Two crashes at two air shows in two days, one that killed spectators, the other just the pilot far from fans. But there was another big difference _ fire.
Nine people died and dozens more were injured when Jimmy Leeward's World War II-era P-51 Mustang slammed into a VIP box seat section at Friday's National Championship Air Races in Reno. The plane disintegrated into a cloud of dust and debris. Some of the injured described being coated in aviation fuel that burned their skin, but there were no flames, no fireball.
The next day at an air show across the country in West Virginia, a post-WWII plane flown by decorated Air Force pilot and instructor John "Jack" Mangan crashed and burst into flames before hundreds of stunned spectators. The pilot died but no fans were injured.
As investigators in both crashes worked to determine causes, pilots and experts were perplexed by the lack of explosion in Reno. It could have meant many more injured and killed.
"We are in the early stage of this investigation and will be looking at this as part of our investigation," National Transportation Safety Board spokesman Terry Williams said Sunday.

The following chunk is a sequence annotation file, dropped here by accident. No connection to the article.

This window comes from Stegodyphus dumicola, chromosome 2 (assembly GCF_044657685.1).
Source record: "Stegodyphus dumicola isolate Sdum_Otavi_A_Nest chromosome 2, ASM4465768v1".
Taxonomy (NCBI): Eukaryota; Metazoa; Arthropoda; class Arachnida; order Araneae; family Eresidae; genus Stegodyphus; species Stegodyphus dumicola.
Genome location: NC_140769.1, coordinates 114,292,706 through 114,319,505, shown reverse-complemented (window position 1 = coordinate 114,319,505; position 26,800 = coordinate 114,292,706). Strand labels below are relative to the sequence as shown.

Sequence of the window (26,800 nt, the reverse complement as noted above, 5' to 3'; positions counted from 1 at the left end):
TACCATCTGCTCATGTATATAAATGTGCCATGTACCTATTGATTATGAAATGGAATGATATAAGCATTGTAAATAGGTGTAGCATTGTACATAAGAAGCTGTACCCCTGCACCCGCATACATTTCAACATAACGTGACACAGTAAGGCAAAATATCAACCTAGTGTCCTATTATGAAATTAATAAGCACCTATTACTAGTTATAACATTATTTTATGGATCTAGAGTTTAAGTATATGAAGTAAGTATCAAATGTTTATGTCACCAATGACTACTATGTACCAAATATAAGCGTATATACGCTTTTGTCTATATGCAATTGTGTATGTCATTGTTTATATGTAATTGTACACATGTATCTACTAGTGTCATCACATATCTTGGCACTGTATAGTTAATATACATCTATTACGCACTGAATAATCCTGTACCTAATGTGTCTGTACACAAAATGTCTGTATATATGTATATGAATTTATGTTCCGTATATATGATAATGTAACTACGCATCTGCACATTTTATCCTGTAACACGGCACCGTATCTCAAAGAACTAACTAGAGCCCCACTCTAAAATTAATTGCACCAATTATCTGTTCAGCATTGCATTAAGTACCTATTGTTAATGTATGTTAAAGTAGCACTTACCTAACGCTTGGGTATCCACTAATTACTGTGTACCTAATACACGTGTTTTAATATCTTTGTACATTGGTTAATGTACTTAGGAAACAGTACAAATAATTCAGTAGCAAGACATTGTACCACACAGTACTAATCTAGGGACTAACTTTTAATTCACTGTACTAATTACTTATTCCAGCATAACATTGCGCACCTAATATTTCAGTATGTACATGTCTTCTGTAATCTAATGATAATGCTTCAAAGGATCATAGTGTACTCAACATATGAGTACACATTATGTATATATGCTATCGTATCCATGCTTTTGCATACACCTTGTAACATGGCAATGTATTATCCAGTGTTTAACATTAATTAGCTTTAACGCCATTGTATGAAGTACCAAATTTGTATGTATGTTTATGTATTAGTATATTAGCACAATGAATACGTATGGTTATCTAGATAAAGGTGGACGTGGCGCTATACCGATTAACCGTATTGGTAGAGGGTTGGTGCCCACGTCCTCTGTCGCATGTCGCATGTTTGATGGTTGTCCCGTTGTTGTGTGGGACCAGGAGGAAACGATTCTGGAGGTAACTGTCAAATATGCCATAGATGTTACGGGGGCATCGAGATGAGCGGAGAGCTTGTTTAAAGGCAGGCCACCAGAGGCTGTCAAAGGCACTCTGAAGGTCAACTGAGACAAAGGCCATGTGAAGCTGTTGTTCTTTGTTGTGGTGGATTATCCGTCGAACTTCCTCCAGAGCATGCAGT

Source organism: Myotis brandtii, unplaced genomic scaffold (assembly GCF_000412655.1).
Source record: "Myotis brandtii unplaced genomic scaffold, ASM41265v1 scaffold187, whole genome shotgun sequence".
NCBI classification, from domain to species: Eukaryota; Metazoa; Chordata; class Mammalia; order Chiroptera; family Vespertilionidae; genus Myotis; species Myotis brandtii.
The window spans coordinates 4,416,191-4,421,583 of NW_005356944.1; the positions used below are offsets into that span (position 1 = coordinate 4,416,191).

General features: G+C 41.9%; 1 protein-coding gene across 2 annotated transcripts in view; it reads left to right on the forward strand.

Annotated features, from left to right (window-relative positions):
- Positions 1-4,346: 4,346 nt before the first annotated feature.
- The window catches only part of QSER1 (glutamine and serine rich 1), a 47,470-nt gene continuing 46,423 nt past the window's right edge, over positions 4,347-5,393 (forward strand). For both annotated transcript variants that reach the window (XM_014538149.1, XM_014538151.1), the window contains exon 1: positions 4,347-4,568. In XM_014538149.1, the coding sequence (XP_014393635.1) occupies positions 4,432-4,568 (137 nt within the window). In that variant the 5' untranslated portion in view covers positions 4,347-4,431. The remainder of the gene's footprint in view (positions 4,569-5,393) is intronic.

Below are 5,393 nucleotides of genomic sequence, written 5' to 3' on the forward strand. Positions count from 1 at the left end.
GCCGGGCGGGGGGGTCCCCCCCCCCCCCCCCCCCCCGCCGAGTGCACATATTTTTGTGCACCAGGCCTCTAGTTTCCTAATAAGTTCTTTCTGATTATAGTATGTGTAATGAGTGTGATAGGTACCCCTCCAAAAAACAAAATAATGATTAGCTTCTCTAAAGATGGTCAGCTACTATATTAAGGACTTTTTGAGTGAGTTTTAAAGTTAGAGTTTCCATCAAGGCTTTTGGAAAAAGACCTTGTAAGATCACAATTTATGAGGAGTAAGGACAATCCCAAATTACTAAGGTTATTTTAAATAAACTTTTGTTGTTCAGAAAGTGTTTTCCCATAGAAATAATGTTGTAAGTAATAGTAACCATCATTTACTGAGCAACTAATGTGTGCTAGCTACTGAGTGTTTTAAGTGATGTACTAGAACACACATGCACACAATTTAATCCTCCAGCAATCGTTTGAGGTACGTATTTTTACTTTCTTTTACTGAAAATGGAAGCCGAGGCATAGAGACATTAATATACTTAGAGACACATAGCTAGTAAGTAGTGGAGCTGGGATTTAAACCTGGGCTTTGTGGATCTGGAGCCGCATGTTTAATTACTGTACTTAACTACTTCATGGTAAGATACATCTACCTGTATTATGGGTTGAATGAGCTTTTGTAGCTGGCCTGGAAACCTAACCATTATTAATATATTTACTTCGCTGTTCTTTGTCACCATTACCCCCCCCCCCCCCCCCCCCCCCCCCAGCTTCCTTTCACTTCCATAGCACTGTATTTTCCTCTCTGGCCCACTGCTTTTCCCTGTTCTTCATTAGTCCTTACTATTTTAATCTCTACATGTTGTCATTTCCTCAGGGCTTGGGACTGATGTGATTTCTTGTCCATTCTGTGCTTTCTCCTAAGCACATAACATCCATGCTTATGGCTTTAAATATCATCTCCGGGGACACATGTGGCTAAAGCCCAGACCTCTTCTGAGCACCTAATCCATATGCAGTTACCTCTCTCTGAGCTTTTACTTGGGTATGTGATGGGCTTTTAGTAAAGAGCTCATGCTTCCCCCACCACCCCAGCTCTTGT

Pilot Ray Sherwood of Placerville, Calif., who was at the Reno race, said it's been a hot topic of discussion.
"Everybody is talking about how surprised they are that it didn't go fireball," he said. "It's the big question, the big mystery ... no one knows why it didn't fireball."
Ken Liano, a structural engineer and aircraft consultant, also was surprised the plane didn't explode. He said it's possible the sheer velocity of the plane's impact extinguished any sparks that may have ignited the fuel. But everyone is just guessing.
"Maybe it did get basically blown out. Who really knows at the end of the day, but sure, that's possible," Liano said. "I guess God was on the people's side because it would have been a lot worse."
Brian Skoloff reported from Salt Lake City.